Annuities have become a vital planning tool to protect a married couple’s savings from the costs of long-term care. Federal Medicaid law authorizes the use of specialized annuities to gain immediate eligibility for Medicaid long-term care benefits provided the annuity complies with the provisions of the law.
In effect, people with too many resources to qualify for Medicaid can make those excess resources “disappear” through the purchase of the right annuity investment. (It’s important to note that expert help from a qualified elder law attorney should be sought before an annuity is purchased. The purchase of an annuity that does not meet legal requirements can result in a couple becoming ineligible for Medicaid long-term care benefits for a very long time.)
On October 25th, the United States Court of Appeals for the Sixth Circuit handed down a decision in an Ohio case which found that an annuity purchased by a community spouse was not subject to Medicaid transfer penalties. In the case, Hughes v. McCarty, the court held that since the annuity purchase occurred before the state Medicaid agency determined that Mrs. Hughes was eligible for Medicaid coverage, federal law permits an unlimited transfer of assets “to another for the sole benefit of the individual’s spouse.”
In addition, the Hughes decision suggests that restrictions on naming remainder beneficiaries of the annuity do not apply when an annuity is purchased for the sole benefit of the community spouse.
The Facts in Hughes
Mrs. Hughes entered a nursing home in 2005. For nearly four years, Mr. Hughes paid for his wife’s nursing home costs using the couple’s resources, which largely consisted of funds from his IRA account. In June 2009, about three months before Mrs. Hughes applied for Medicaid coverage, Mr. Hughes purchased a $175,000 immediate single-premium annuity for himself using funds from his IRA account.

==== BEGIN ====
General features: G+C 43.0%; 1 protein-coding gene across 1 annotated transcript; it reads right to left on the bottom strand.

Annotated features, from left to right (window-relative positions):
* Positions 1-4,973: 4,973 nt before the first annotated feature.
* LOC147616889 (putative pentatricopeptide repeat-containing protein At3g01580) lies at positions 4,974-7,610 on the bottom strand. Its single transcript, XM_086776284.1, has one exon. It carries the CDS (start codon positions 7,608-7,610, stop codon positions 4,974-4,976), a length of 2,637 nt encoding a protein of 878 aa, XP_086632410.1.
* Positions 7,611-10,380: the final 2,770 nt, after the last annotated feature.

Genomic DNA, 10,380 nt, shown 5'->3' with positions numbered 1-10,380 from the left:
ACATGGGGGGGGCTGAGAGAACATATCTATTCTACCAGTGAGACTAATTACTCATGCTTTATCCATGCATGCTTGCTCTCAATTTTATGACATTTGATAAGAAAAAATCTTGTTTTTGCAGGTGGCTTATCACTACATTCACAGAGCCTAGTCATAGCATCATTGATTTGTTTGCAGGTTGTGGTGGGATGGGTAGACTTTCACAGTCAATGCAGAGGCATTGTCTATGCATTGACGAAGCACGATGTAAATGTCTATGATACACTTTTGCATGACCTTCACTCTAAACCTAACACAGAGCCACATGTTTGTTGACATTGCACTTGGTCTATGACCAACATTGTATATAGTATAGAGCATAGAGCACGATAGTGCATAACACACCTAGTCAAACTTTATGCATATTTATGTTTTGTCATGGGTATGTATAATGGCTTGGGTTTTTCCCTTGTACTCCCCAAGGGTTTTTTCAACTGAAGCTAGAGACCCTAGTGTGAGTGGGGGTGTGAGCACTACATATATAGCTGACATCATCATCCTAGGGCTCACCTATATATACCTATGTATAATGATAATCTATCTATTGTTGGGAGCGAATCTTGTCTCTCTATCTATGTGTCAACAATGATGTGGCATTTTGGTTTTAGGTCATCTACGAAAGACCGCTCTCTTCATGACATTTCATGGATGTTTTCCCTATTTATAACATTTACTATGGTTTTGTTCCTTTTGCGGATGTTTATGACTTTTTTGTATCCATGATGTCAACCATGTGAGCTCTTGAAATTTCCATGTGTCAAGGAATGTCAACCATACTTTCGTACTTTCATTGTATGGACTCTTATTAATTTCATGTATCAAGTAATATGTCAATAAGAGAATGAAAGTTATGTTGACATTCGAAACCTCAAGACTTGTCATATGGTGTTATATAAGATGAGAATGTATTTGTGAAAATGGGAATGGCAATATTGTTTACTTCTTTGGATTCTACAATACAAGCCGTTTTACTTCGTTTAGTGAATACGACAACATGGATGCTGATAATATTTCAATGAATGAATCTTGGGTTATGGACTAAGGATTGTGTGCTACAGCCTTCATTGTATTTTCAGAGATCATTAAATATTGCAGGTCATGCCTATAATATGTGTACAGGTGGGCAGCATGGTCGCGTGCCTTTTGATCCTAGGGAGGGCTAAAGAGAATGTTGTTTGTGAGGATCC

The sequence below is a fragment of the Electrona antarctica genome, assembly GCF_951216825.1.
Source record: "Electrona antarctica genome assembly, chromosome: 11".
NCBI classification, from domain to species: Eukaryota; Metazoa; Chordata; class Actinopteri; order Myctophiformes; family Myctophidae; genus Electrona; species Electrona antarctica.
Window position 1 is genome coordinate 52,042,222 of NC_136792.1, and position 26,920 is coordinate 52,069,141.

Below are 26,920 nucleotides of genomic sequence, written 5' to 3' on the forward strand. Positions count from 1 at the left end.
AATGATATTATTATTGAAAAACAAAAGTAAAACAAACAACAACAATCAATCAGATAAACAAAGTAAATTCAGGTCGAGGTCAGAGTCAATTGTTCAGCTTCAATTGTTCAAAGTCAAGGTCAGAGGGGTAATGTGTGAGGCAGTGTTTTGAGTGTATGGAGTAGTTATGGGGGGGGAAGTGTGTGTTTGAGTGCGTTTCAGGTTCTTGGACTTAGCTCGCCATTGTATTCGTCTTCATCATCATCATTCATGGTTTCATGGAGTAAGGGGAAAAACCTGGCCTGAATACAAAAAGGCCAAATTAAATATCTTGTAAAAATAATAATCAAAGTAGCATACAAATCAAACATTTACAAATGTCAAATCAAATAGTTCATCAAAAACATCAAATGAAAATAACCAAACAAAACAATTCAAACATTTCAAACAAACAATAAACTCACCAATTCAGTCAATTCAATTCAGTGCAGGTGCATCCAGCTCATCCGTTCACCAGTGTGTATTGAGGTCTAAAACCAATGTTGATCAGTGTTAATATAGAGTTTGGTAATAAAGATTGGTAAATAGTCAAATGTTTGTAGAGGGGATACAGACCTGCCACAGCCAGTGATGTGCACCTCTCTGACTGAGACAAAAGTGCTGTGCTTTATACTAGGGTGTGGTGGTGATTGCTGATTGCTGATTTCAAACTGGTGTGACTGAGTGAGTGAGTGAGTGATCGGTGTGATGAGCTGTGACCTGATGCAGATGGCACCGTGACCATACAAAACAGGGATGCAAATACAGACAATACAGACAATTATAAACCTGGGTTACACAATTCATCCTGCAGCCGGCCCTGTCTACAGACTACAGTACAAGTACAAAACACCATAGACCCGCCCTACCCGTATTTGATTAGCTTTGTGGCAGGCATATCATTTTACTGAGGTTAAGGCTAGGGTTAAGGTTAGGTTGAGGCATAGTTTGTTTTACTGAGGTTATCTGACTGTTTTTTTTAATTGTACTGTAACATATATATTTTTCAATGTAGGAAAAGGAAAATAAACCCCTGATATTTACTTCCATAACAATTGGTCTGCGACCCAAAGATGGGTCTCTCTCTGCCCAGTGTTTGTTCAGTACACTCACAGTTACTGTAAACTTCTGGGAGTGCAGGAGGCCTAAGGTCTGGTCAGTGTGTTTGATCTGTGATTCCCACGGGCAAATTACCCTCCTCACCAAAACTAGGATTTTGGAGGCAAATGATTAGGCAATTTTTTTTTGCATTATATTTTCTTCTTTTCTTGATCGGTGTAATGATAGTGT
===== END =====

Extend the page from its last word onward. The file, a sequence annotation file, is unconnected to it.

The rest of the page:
The annuity guarantees monthly payments of $1,728.42 to Mr. Hughes from June 2009 to January 2019, totaling nine years and seven months, which is commensurate with Mr. Hughes’s undisputed actuarial life expectancy. Combined with other retirement income, the annuity increased Mr. Hughes’s monthly income to $3460.64 after the annuity took effect.
In the event of Mr. Hughes’s death, Mrs. Hughes is the first contingent beneficiary and the Ohio Medicaid agency is “the remainder beneficiary for the total amount of medical assistance furnished to annuitant[’s] spouse, [Mrs.] Hughes.”
Federal Medicaid Transfer Law
42 USC §1396p(c) sets out the federal law’s provisions for “taking into account certain transfers of assets.” Most of the annuity related provisions of that section are found in Paragraph 1 of §1396p(c) [see, §§1396p(c)(1)(F) and (G)]. According to Paragraph 1, an annuity is to be treated as a penalty inducing transfer of assets unless the state is named as remainder beneficiary of the annuity to the extent of benefits paid to the institutionalized spouse, or in second position after the community spouse or a minor or disabled child.
In addition, under Paragraph 1, an annuity is to be treated as an asset of the community spouse unless it was either purchased with retirement plan funds, or it is irrevocable and non-assignable, actuarially sound, and provides for equal payments during its term.
In the Hughes case, the state Medicaid agency conceded that Mr. Hughes annuity was not a resource. But it argued that the annuity purchase constituted a transfer of assets because it named the institutionalized spouse as remainder beneficiary in front of the state in violation of the requirements of Paragraph 1.
However, Paragraph 2 of the law (42 USC §1396p(c)(2)) sets out a number of transfers to which the penalties of Paragraph 1 do not apply. Paragraph 2 explicitly says that “An individual shall not be ineligible for medical assistance by reason of paragraph (1) to the extent that: …
(B) the assets –
(i) were transferred to the individual’s spouse or to another for the sole benefit of the individual’s spouse,
(ii) were transferred from the individual’s spouse to another for the sole benefit of the individual’s spouse. . .
The 6th Circuit Court found that Paragraph 2 effectively trumps Paragraph 1. Mr. Hughes, who was the “individual’s spouse,” purchased the annuity for his sole benefit. (Since Mr. Hughes annuity was actuarially sound, the court found that it was for his “sole benefit”). This meant that the restriction of paragraph 1 did not apply to limit who he named as remainder beneficiary.
The decision in Hughes v. McCarty is important. It suggests that an actuarially-sound annuity purchased by a community spouse is not restricted in terms of the naming of remainder beneficiaries.
Note that the decision is applicable in the 6th Circuit (Michigan, Kentucky, Ohio, and Tennessee). Courts in other circuits might differ with the decision.